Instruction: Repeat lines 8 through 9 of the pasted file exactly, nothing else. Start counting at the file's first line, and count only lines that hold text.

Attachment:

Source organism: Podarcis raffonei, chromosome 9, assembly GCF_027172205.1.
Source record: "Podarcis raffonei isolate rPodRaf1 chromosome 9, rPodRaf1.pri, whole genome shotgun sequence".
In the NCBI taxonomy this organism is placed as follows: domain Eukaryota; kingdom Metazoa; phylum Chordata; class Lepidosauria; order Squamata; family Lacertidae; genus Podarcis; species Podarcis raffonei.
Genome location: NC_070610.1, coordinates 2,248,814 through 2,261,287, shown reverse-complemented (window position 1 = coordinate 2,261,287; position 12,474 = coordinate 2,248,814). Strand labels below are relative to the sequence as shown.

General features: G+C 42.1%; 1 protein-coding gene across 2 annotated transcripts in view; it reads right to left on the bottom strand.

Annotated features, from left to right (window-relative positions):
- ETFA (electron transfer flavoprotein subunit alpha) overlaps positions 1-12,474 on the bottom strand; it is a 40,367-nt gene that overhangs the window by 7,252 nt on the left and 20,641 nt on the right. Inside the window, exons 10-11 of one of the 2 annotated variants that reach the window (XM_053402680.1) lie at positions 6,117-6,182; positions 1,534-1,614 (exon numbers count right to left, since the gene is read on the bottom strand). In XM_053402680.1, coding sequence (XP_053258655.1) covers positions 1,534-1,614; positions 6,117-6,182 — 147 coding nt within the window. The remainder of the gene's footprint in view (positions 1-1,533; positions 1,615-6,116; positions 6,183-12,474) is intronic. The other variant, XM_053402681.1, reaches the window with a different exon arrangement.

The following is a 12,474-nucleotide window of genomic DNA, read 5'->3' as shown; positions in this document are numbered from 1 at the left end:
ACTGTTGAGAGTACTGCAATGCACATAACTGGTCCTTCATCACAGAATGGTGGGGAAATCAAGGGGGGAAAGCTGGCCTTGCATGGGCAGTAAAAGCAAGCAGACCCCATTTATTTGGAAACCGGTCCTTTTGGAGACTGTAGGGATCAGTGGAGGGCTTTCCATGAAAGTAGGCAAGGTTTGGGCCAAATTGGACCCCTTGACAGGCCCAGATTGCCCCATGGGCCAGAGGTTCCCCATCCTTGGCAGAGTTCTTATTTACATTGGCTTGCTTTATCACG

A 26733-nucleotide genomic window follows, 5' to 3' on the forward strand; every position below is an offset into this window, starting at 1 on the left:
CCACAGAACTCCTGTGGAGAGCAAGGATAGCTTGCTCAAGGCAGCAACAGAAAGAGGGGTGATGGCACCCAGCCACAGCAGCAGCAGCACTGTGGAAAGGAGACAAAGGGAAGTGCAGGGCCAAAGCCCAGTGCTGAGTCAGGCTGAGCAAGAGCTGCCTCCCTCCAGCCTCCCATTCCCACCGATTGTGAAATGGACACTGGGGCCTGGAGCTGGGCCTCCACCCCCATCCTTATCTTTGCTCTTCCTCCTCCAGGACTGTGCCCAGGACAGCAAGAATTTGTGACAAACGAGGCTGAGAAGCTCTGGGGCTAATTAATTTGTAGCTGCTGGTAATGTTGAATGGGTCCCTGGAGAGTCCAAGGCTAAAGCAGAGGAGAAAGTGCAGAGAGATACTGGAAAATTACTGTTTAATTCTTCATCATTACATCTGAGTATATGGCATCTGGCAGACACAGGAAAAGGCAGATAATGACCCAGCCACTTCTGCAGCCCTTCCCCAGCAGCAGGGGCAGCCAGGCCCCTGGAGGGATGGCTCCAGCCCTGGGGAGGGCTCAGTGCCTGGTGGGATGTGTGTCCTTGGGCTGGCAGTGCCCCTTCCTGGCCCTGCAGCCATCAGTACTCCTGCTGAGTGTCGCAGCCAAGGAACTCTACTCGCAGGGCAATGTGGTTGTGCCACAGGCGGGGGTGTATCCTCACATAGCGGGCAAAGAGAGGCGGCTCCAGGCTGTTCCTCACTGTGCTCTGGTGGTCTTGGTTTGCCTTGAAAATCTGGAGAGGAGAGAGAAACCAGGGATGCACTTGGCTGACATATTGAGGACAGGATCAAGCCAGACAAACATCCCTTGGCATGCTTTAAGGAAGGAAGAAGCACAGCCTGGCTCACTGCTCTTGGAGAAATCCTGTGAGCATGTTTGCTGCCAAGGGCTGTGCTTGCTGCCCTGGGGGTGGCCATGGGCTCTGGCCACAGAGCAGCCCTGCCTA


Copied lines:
The following is a 12,474-nucleotide window of genomic DNA, read 5'->3' as shown; positions in this document are numbered from 1 at the left end:
ACTGTTGAGAGTACTGCAATGCACATAACTGGTCCTTCATCACAGAATGGTGGGGAAATCAAGGGGGGAAAGCTGGCCTTGCATGGGCAGTAAAAGCAAGCAGACCCCATTTATTTGGAAACCGGTCCTTTTGGAGACTGTAGGGATCAGTGGAGGGCTTTCCATGAAAGTAGGCAAGGTTTGGGCCAAATTGGACCCCTTGACAGGCCCAGATTGCCCCATGGGCCAGAGGTTCCCCATCCTTGGCAGAGTTCTTATTTACATTGGCTTGCTTTATCACG